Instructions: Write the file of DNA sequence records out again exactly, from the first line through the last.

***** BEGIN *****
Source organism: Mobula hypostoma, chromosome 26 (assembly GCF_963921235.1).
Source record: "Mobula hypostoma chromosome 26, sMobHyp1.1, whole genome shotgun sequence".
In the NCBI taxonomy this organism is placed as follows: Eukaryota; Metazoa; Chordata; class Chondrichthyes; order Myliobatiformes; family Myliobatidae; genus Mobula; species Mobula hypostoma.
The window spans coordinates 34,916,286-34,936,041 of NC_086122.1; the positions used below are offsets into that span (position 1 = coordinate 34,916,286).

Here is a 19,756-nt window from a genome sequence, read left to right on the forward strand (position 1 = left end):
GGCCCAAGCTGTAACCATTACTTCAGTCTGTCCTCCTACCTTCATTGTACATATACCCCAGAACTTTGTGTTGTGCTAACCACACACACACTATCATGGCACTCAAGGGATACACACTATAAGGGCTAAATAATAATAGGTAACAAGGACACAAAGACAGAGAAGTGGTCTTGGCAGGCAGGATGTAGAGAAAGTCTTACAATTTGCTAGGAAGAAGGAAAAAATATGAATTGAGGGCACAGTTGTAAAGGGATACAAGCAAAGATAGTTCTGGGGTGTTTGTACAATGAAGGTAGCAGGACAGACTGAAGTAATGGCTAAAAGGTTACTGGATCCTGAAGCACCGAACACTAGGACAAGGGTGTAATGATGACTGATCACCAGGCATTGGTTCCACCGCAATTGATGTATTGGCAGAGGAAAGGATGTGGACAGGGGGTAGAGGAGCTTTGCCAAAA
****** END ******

Source organism: Mobula hypostoma, chromosome 26 (assembly GCF_963921235.1).
Source record: "Mobula hypostoma chromosome 26, sMobHyp1.1, whole genome shotgun sequence".
In the NCBI taxonomy this organism is placed as follows: Eukaryota; Metazoa; Chordata; class Chondrichthyes; order Myliobatiformes; family Myliobatidae; genus Mobula; species Mobula hypostoma.
The window spans coordinates 34,916,286-34,936,041 of NC_086122.1; the positions used below are offsets into that span (position 1 = coordinate 34,916,286).

Here is a 19,756-nt window from a genome sequence, read left to right on the forward strand (position 1 = left end):
GGCCCAAGCTGTAACCATTACTTCAGTCTGTCCTCCTACCTTCATTGTACATATACCCCAGAACTTTGTGTTGTGCTAACCACACACACACTATCATGGCACTCAAGGGATACACACTATAAGGGCTAAATAATAATAGGTAACAAGGACACAAAGACAGAGAAGTGGTCTTGGCAGGCAGGATGTAGAGAAAGTCTTACAATTTGCTAGGAAGAAGGAAAAAATATGAATTGAGGGCACAGTTGTAAAGGGATACAAGCAAAGATAGTTCTGGGGTGTTTGTACAATGAAGGTAGCAGGACAGACTGAAGTAATGGCTAAAAGGTTACTGGATCCTGAAGCACCGAACACTAGGACAAGGGTGTAATGATGACTGATCACCAGGCATTGGTTCCACCGCAATTGATGTATTGGCAGAGGAAAGGATGTGGACAGGGGGTAGAGGAGCTTTGCCAAAA